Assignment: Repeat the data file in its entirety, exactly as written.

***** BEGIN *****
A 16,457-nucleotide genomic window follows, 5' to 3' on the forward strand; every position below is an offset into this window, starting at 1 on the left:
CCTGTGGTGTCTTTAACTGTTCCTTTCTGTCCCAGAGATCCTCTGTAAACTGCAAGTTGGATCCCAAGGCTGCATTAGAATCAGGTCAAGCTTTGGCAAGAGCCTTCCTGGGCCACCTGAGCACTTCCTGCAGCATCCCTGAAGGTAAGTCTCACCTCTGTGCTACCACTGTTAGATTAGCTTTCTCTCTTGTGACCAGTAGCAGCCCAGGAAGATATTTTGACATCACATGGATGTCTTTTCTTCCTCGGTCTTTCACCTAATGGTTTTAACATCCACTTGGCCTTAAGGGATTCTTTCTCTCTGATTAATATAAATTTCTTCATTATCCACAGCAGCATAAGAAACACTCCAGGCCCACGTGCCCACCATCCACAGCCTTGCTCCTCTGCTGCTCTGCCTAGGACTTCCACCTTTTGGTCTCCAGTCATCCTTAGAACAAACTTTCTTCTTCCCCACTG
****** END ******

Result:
A 16,457-nucleotide genomic window follows, 5' to 3' on the forward strand; every position below is an offset into this window, starting at 1 on the left:
CCTGTGGTGTCTTTAACTGTTCCTTTCTGTCCCAGAGATCCTCTGTAAACTGCAAGTTGGATCCCAAGGCTGCATTAGAATCAGGTCAAGCTTTGGCAAGAGCCTTCCTGGGCCACCTGAGCACTTCCTGCAGCATCCCTGAAGGTAAGTCTCACCTCTGTGCTACCACTGTTAGATTAGCTTTCTCTCTTGTGACCAGTAGCAGCCCAGGAAGATATTTTGACATCACATGGATGTCTTTTCTTCCTCGGTCTTTCACCTAATGGTTTTAACATCCACTTGGCCTTAAGGGATTCTTTCTCTCTGATTAATATAAATTTCTTCATTATCCACAGCAGCATAAGAAACACTCCAGGCCCACGTGCCCACCATCCACAGCCTTGCTCCTCTGCTGCTCTGCCTAGGACTTCCACCTTTTGGTCTCCAGTCATCCTTAGAACAAACTTTCTTCTTCCCCACTG